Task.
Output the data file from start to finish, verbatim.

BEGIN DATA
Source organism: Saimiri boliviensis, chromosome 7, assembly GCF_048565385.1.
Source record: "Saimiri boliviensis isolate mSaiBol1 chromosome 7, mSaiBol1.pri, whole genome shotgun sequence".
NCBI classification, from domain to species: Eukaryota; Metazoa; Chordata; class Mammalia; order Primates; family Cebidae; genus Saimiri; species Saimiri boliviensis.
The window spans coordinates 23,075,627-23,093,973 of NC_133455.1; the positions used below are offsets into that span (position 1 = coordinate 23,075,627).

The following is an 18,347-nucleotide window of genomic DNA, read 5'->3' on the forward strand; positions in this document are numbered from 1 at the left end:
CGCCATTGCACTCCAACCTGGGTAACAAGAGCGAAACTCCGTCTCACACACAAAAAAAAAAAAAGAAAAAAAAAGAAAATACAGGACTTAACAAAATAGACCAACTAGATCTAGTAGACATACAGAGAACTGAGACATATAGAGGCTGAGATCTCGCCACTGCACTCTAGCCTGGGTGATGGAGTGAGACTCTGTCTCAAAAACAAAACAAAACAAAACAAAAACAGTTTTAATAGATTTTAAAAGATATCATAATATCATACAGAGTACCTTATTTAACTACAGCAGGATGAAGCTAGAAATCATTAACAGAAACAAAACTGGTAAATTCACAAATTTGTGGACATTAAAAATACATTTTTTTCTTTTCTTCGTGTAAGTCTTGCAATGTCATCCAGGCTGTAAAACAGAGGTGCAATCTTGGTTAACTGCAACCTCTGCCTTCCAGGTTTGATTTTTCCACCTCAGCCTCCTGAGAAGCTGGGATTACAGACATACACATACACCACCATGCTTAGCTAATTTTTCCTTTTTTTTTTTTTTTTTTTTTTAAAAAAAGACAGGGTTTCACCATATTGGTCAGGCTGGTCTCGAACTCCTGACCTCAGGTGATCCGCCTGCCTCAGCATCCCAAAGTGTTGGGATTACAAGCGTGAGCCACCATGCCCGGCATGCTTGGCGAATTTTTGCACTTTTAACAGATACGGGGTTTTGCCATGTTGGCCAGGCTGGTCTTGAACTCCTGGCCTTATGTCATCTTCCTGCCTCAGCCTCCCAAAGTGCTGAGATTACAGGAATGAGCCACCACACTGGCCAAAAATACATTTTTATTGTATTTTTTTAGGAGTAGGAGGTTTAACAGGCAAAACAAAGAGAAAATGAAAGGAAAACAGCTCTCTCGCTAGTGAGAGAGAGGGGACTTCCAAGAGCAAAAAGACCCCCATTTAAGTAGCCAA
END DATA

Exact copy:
Source organism: Saimiri boliviensis, chromosome 7, assembly GCF_048565385.1.
Source record: "Saimiri boliviensis isolate mSaiBol1 chromosome 7, mSaiBol1.pri, whole genome shotgun sequence".
NCBI classification, from domain to species: Eukaryota; Metazoa; Chordata; class Mammalia; order Primates; family Cebidae; genus Saimiri; species Saimiri boliviensis.
The window spans coordinates 23,075,627-23,093,973 of NC_133455.1; the positions used below are offsets into that span (position 1 = coordinate 23,075,627).

The following is an 18,347-nucleotide window of genomic DNA, read 5'->3' on the forward strand; positions in this document are numbered from 1 at the left end:
CGCCATTGCACTCCAACCTGGGTAACAAGAGCGAAACTCCGTCTCACACACAAAAAAAAAAAAAGAAAAAAAAAGAAAATACAGGACTTAACAAAATAGACCAACTAGATCTAGTAGACATACAGAGAACTGAGACATATAGAGGCTGAGATCTCGCCACTGCACTCTAGCCTGGGTGATGGAGTGAGACTCTGTCTCAAAAACAAAACAAAACAAAACAAAAACAGTTTTAATAGATTTTAAAAGATATCATAATATCATACAGAGTACCTTATTTAACTACAGCAGGATGAAGCTAGAAATCATTAACAGAAACAAAACTGGTAAATTCACAAATTTGTGGACATTAAAAATACATTTTTTTCTTTTCTTCGTGTAAGTCTTGCAATGTCATCCAGGCTGTAAAACAGAGGTGCAATCTTGGTTAACTGCAACCTCTGCCTTCCAGGTTTGATTTTTCCACCTCAGCCTCCTGAGAAGCTGGGATTACAGACATACACATACACCACCATGCTTAGCTAATTTTTCCTTTTTTTTTTTTTTTTTTTTTTAAAAAAAGACAGGGTTTCACCATATTGGTCAGGCTGGTCTCGAACTCCTGACCTCAGGTGATCCGCCTGCCTCAGCATCCCAAAGTGTTGGGATTACAAGCGTGAGCCACCATGCCCGGCATGCTTGGCGAATTTTTGCACTTTTAACAGATACGGGGTTTTGCCATGTTGGCCAGGCTGGTCTTGAACTCCTGGCCTTATGTCATCTTCCTGCCTCAGCCTCCCAAAGTGCTGAGATTACAGGAATGAGCCACCACACTGGCCAAAAATACATTTTTATTGTATTTTTTTAGGAGTAGGAGGTTTAACAGGCAAAACAAAGAGAAAATGAAAGGAAAACAGCTCTCTCGCTAGTGAGAGAGAGGGGACTTCCAAGAGCAAAAAGACCCCCATTTAAGTAGCCAA